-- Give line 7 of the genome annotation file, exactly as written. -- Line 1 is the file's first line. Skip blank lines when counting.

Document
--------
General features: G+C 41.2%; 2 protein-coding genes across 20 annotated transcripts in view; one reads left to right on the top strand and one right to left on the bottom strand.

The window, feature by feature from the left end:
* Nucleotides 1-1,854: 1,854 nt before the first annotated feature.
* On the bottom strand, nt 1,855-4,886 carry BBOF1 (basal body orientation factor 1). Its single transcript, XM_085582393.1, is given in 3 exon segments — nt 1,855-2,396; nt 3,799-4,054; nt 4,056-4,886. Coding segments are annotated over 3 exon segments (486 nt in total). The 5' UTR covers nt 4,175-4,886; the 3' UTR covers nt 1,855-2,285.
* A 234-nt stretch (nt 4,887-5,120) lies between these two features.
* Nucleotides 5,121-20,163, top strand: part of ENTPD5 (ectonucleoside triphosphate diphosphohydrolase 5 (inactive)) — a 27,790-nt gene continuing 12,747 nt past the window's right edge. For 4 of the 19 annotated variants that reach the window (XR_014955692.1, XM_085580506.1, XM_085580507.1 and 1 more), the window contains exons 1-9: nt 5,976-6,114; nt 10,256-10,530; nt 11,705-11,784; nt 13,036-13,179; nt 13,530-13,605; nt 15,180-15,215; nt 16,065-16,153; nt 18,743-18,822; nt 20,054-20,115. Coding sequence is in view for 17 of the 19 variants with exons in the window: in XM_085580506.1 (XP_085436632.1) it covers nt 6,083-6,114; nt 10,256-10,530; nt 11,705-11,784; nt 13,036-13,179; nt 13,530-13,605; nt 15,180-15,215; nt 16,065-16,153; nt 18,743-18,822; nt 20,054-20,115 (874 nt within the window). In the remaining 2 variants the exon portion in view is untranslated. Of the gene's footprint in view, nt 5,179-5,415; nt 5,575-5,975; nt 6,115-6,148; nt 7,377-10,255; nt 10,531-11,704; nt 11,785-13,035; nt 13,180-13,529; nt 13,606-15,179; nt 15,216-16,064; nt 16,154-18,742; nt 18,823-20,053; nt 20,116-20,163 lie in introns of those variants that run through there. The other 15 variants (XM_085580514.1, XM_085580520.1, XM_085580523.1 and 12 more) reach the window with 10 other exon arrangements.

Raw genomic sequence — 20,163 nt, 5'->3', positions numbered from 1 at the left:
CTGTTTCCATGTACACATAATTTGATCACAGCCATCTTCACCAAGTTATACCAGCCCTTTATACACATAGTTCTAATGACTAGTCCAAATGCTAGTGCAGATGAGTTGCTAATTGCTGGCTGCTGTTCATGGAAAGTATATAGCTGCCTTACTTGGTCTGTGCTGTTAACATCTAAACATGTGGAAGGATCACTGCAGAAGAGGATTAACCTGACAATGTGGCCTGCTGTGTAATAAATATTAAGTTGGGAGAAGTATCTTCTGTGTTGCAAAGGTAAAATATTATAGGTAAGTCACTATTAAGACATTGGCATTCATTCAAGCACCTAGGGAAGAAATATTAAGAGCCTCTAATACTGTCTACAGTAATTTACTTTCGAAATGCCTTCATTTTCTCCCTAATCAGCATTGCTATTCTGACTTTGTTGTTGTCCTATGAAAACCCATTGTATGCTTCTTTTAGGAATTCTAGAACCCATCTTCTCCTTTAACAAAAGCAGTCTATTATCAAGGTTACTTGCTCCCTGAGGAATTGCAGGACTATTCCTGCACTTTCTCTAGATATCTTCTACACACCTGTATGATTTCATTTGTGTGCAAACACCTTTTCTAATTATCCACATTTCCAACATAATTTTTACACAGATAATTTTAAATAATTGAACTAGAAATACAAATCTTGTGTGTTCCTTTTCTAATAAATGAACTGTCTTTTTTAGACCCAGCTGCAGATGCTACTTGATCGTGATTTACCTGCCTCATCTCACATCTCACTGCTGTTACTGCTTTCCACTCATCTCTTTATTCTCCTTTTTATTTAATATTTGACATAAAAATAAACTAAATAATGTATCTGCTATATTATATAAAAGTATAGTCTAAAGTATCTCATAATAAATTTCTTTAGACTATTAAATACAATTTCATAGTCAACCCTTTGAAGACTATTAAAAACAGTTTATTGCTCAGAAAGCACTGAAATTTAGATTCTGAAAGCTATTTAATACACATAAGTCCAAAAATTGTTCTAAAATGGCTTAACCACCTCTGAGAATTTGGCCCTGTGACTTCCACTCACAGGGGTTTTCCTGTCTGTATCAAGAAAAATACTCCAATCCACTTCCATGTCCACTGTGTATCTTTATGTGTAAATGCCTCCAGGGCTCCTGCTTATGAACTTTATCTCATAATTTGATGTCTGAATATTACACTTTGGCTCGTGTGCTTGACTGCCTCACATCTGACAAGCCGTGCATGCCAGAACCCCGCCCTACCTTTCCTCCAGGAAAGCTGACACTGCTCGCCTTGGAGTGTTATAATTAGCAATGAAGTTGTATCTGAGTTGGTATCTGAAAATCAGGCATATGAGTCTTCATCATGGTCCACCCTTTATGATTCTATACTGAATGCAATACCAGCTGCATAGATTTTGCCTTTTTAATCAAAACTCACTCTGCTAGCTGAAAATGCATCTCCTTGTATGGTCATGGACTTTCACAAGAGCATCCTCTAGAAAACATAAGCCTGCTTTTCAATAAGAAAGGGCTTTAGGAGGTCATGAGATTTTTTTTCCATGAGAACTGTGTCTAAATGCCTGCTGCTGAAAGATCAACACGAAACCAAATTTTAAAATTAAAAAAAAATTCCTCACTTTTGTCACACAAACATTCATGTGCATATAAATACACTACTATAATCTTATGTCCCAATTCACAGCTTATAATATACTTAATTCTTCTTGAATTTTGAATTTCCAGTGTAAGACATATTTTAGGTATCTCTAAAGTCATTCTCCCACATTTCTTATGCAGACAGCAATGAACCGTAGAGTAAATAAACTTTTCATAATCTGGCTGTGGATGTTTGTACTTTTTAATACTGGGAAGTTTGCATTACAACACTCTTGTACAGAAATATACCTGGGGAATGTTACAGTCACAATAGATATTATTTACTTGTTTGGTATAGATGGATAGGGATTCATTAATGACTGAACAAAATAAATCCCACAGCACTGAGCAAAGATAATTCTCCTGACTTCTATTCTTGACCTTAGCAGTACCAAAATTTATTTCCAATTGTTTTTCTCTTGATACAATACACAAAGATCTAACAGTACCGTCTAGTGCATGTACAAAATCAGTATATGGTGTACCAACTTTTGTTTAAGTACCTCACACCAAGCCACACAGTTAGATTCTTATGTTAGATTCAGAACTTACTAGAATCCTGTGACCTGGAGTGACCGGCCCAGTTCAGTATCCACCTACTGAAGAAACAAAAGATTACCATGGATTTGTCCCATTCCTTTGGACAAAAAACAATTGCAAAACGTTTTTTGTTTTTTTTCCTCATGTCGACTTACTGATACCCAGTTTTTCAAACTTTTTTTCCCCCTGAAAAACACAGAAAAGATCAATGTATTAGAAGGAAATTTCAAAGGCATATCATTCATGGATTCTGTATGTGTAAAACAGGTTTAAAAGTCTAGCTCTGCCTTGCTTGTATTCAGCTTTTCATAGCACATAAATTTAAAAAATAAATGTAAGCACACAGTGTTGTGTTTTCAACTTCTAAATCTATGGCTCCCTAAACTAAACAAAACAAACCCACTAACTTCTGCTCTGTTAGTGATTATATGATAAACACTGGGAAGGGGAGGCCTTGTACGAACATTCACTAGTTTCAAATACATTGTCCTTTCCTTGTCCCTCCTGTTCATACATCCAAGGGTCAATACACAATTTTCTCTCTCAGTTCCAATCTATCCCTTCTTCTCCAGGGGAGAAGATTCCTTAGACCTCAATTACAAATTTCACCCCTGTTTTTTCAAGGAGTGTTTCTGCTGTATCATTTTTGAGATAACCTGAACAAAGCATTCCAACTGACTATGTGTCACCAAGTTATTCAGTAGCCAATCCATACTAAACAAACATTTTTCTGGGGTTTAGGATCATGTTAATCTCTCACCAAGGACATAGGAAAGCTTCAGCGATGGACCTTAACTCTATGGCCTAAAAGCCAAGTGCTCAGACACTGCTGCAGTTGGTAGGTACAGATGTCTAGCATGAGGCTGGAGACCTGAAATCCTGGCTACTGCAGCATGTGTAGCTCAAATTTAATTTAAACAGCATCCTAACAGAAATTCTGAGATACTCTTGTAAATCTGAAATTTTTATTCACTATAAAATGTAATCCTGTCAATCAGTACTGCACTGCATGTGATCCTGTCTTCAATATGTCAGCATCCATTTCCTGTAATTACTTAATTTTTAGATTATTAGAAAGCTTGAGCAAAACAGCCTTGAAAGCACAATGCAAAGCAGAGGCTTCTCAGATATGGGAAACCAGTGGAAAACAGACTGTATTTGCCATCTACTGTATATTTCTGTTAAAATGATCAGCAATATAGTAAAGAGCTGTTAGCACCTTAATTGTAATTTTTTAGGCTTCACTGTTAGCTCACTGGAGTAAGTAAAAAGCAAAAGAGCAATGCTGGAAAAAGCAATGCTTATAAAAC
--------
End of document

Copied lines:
Raw genomic sequence — 20,163 nt, 5'->3', positions numbered from 1 at the left: